Today Costa Rica celebrates the Día de la Anexión de Guanacaste which happened in 1824, as per request by the population of the then Nicaraguan Guanacaste. Therefore there is no need to get your knickers in a twist about annexations and such. After all, the Guanacastecos’ slogan goes:
“De la Patria por Nuestra Voluntad”
But enough of politics. In honor of this CR National Holiday, I wanted to show you a few pictures of the tree, which not only represents the cattle growing region of Guanacaste but has become the National Tree of all of Costa Rica. For additional information, check out the Guanacaste info on wiki.
During the summer (December through April) many trees may lose their leaves briefly. This is the fruit growing season and the Guanacaste trees grow really funky looking, large seed pods, sometimes called elephant ears.
By about April, the pods have ripened and are getting ready to drop to the fertile ground.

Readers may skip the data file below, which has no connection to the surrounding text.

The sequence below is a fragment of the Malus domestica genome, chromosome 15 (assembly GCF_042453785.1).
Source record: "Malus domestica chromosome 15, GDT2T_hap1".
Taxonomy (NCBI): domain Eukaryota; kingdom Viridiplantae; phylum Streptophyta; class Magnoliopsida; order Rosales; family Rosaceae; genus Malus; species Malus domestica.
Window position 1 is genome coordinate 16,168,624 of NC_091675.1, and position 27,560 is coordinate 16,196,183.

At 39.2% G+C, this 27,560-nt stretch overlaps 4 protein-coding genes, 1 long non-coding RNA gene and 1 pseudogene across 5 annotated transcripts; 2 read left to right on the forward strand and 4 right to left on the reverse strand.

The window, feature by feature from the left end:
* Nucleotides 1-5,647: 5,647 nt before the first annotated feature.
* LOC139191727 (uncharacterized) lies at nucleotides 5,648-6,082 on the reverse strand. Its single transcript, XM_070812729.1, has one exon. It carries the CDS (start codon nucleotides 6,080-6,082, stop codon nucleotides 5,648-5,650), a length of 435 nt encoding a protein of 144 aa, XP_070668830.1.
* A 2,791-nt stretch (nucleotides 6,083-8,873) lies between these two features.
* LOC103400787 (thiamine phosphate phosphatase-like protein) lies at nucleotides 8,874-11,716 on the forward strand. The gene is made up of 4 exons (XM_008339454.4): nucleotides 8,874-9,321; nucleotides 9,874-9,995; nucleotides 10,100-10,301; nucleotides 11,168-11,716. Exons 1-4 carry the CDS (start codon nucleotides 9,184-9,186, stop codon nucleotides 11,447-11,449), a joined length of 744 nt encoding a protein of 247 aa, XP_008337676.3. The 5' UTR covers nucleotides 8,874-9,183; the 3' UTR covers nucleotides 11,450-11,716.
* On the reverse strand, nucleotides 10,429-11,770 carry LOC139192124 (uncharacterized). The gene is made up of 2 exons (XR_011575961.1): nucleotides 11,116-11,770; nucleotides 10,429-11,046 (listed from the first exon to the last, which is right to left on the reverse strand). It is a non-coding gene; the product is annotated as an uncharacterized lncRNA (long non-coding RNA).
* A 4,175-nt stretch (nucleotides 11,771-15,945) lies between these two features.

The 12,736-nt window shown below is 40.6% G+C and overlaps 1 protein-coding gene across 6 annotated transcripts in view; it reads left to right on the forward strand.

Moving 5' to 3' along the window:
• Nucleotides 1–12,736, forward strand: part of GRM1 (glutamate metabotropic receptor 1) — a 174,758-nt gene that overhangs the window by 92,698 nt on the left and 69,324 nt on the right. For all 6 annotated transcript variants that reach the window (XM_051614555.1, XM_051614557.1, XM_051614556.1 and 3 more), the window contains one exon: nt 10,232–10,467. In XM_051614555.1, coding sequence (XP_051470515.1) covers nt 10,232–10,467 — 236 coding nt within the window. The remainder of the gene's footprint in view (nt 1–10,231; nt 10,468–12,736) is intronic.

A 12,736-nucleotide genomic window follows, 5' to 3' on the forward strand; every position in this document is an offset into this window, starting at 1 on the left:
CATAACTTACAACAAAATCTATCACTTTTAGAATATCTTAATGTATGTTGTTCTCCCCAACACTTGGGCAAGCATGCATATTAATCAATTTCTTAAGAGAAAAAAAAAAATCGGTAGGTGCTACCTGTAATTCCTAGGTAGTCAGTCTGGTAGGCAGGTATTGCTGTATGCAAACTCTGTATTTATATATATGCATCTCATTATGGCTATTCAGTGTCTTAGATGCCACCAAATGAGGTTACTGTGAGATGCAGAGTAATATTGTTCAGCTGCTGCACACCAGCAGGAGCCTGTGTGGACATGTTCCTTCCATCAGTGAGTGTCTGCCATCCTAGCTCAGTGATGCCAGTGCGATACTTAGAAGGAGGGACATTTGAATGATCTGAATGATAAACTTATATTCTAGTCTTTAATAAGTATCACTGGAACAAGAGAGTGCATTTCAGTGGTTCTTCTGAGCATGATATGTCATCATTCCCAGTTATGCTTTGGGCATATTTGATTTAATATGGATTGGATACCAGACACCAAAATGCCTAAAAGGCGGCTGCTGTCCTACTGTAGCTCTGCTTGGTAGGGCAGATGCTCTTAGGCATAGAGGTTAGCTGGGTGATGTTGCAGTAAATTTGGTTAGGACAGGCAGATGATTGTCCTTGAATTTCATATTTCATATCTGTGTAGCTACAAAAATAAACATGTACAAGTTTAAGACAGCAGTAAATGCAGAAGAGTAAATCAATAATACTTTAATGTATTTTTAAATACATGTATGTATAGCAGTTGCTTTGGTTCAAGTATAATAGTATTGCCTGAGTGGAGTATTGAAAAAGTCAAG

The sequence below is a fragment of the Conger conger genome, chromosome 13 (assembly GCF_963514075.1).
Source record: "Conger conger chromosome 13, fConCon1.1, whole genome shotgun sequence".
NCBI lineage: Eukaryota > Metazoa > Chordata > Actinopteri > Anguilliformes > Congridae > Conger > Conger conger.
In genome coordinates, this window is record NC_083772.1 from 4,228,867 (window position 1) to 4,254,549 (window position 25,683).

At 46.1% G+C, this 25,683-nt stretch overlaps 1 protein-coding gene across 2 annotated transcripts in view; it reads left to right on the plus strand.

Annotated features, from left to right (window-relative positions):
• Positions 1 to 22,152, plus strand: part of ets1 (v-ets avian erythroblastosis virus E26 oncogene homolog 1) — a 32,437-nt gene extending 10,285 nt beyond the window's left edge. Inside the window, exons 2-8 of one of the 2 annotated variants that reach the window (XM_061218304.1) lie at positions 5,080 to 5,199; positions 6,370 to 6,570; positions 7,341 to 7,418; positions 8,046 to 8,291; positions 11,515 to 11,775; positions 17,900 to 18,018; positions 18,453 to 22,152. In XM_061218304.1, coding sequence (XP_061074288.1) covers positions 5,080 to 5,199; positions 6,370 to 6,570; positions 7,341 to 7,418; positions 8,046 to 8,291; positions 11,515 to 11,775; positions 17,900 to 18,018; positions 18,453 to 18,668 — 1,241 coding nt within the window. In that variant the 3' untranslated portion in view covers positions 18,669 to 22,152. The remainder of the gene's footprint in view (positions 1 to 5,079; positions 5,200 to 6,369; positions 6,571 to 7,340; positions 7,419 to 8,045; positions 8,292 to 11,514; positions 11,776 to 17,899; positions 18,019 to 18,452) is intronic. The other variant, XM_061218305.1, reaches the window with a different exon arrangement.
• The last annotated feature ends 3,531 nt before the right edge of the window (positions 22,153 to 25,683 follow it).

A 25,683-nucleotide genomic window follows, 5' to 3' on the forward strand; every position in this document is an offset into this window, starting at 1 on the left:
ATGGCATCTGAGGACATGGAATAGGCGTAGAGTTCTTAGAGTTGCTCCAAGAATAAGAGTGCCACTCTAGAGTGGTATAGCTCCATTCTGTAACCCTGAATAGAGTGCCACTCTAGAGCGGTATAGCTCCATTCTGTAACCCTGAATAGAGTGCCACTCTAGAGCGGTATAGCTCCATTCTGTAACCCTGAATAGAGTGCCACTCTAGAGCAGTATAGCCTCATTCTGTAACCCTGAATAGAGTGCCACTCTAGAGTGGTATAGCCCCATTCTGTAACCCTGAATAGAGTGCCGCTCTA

Since this is also the beginning of the wet season, there will soon be plenty of moisture to promote the germination of the seeds contained within those elephant ears.
The bark of these large trees may take on a wide range of appearances depending on its age, location, and the season. It varies from smooth and light grey to deeply craggy and bluish-black. Especially during the wet season, the bark houses a teeming biotope of lichen, moss, fungi and small animals.
Owing to its tremendous crown, the Guanacaste is a wonderful shade tree in it’s “home region” of Guanacaste Province. It also provides a dramatic backdrop, when billowing fog meanders through the canyons and swirls around the mountain tops of the Central Valley.